Is Your Baby Ready for Solid Food Yet? | Solid Food Transition Questions, Answered!

2019 February 21
by Birthday Keepsakes


In the first year of life, your baby will develop so much that you’ll be constantly wondering what the next milestone is. One of the biggest transitions in a new baby’s life is the introduction of solid foods. Many families, especially first-time parents, find themselves wondering about the solid food transition and whether or not their baby is ready to make the move. If you find yourself wondering if your baby is ready for solid foods yet, you’re in the right place! In this blog, we’ll cover the solid food transition and all you need to know to answer this question.

 

First of all, there is no right or wrong answer to this question. Every baby is different, and there isn’t a magic age at which your child is 100% ready for solids. You know your baby best, making you the best person to decide if your babe is ready for the solid food transition yet.

 

To help you decide, consider these important factors that will help you determine if your baby is ready for solids:

  • Age: Experts agree that by 4 to 6 months old, babies are typically ready to begin the process of trying out solid foods if the following behaviors are present. If your child does not appear to be ready, don’t force the issue. He or she will get there soon. ?
  • Sitting Up: In order to successfully transition to solid foods, your baby should be able to sit up largely unassisted, and should also be able to hold his or her head steady for several minutes. It’s safest for your baby to eat when they are upright, so making sure they can maintain this position is critical before beginning. ?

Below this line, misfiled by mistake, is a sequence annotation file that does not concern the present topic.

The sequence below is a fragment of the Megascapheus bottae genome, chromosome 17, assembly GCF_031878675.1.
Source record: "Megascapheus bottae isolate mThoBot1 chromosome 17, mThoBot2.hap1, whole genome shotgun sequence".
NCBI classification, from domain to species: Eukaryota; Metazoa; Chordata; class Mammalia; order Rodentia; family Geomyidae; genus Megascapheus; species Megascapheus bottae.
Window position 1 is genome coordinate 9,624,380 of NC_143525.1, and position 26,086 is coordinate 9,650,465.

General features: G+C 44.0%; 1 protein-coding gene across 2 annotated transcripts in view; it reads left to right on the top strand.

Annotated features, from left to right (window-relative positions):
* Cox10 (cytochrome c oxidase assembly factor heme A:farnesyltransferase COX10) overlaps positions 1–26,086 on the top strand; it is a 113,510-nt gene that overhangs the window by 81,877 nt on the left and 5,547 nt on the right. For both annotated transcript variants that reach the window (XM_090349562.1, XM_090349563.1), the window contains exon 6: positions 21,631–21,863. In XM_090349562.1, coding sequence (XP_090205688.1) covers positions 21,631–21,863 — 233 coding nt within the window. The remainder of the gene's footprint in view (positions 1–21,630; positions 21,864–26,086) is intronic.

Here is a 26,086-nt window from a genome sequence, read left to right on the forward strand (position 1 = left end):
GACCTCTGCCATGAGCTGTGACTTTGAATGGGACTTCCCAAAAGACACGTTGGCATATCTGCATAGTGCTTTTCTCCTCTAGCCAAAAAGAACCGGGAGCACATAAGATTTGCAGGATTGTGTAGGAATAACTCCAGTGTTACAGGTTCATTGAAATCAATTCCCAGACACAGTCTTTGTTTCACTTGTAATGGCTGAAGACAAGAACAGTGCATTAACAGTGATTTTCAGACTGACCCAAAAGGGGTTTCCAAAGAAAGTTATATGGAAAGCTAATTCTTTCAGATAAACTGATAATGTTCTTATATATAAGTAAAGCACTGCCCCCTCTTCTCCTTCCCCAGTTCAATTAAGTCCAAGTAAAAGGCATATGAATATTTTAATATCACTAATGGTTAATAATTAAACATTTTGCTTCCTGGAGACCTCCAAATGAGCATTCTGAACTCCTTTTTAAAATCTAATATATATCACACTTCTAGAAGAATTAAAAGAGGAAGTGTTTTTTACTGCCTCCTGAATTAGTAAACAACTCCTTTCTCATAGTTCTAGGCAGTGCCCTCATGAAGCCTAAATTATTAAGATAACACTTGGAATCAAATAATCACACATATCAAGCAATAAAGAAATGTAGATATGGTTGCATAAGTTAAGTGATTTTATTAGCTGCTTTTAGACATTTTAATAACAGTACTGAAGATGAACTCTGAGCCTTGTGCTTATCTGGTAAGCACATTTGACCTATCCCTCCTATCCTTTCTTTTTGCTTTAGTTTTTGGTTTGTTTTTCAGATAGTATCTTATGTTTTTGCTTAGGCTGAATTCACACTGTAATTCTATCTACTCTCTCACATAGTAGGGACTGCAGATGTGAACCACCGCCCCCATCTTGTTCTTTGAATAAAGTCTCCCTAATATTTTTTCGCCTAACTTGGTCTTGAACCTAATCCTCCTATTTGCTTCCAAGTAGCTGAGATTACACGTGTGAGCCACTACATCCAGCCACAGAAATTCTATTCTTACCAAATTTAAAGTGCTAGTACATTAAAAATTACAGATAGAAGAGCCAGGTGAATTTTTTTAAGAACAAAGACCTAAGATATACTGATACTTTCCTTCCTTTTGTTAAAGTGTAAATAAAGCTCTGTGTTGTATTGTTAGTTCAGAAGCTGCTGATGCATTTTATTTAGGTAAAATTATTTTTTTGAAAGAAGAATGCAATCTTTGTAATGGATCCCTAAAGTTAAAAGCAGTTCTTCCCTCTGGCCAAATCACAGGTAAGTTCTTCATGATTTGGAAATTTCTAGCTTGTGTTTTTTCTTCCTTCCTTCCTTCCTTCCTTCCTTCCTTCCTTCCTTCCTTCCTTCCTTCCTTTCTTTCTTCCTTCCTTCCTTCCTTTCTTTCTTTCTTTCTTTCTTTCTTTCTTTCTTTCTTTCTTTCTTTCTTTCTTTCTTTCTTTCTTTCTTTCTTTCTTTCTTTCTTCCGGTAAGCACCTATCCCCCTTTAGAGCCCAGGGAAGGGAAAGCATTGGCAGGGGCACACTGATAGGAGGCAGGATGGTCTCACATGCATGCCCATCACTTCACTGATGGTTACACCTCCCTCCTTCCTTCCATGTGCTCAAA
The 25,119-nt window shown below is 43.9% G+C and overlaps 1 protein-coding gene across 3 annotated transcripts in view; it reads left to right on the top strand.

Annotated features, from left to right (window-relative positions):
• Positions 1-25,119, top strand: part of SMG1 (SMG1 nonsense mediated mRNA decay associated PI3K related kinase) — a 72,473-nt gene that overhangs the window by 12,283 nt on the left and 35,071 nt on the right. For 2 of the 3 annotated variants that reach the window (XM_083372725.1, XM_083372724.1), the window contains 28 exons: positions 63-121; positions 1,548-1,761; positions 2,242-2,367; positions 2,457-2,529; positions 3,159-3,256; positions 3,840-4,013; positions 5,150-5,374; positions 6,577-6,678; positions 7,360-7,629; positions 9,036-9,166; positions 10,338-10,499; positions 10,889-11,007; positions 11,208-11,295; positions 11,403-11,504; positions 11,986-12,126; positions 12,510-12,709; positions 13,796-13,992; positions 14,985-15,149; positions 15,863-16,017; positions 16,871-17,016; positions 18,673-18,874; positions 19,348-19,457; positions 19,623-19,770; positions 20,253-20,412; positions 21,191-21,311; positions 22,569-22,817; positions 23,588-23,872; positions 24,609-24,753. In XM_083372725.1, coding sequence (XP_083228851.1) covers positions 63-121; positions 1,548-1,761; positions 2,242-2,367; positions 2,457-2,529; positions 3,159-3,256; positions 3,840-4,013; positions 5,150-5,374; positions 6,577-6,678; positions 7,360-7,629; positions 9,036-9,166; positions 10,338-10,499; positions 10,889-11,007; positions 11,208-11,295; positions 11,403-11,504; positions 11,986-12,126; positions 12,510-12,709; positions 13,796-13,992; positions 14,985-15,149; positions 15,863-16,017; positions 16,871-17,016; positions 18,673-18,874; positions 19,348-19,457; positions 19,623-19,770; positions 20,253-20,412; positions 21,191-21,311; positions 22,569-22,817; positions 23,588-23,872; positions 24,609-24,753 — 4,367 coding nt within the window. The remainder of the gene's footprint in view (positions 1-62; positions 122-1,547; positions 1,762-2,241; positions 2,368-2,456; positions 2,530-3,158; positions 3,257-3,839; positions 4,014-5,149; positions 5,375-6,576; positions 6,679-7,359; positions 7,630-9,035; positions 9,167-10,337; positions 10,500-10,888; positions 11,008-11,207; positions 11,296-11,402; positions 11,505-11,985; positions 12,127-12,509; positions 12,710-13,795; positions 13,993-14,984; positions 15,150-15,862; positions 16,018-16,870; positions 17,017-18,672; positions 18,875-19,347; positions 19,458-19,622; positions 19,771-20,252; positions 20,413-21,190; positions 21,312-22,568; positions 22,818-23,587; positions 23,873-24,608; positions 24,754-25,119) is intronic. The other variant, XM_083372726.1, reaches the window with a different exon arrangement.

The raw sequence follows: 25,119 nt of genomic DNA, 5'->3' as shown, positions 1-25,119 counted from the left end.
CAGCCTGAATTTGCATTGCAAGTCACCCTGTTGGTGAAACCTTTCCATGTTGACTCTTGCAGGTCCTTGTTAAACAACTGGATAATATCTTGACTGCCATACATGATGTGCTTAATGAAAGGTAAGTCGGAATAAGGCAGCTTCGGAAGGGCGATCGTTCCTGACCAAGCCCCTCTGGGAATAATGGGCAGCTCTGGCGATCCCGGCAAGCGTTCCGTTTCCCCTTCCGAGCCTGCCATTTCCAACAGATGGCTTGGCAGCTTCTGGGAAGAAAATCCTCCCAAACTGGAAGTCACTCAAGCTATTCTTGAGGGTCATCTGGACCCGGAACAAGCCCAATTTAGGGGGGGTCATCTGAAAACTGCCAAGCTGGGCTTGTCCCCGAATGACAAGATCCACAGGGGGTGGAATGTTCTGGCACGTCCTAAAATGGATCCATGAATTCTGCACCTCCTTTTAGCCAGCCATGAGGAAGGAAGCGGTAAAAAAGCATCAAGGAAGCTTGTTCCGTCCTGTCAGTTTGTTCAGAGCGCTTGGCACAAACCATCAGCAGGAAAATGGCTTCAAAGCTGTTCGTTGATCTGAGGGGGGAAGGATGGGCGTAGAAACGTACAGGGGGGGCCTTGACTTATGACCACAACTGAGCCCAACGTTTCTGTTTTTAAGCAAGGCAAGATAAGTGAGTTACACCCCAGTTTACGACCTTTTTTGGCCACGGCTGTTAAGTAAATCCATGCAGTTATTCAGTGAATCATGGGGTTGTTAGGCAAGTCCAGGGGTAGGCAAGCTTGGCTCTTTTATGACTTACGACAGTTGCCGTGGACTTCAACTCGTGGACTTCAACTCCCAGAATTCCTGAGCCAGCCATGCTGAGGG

• Eager for Food: When babies are ready for solid foods, they will become much more interested in what you are eating and may even grab for food in your hands, on your plate, or near them. When you start to see your child become eager for food, chances are they’re telling you they are ready. ?
  • Weight: The American Academy of Pediatrics suggests that a good rule of thumb is that your baby has at least doubled their original birth weight and weighs 13 pounds or more before you begin introducing solids. This ensures your baby has developed enough to handle the food. ?
  • Health: As with anything baby-related, wait until your baby is completely healthy – free of fevers, colds, or other ailments – before you introduce something new. Solid foods can be a bit of a shock to the system, and it’s best if your child is in his or her best shape before starting.

Please note: just because your baby may be ready for solid foods does not mean this should become his or her sole source of nutrition. Breast milk or formula should still be their primary source of food until the age of one. Most agree that solid foods before the age of one are largely for experimentation and skill development. The solid food transition should be a slow and steady process, introducing only one new food every few weeks to monitor for allergies and tolerance. If you have questions about the solid food transition, please consult your child’s pediatrician.

 

No luck? If you’ve recently tried solid foods and didn’t have much luck, never fear. Take a several-week break and try again. Babies develop at an incredibly fast pace, and a break can make all the difference in your child’s developmental readiness for solid foods. In no time, your child will be stealing food off your plate!

 

Everyone says parents shouldn’t blink because it goes so fast. While this might be an old adage, it’s true. Babies grow so fast, and before we know it, the solid food transition will be a thing of the past. Help preserve your family memories and mark these days in history with one of the many special customized gifts available from Birthday Keepsakes. We’ll help you remember just how small your baby once was.

 

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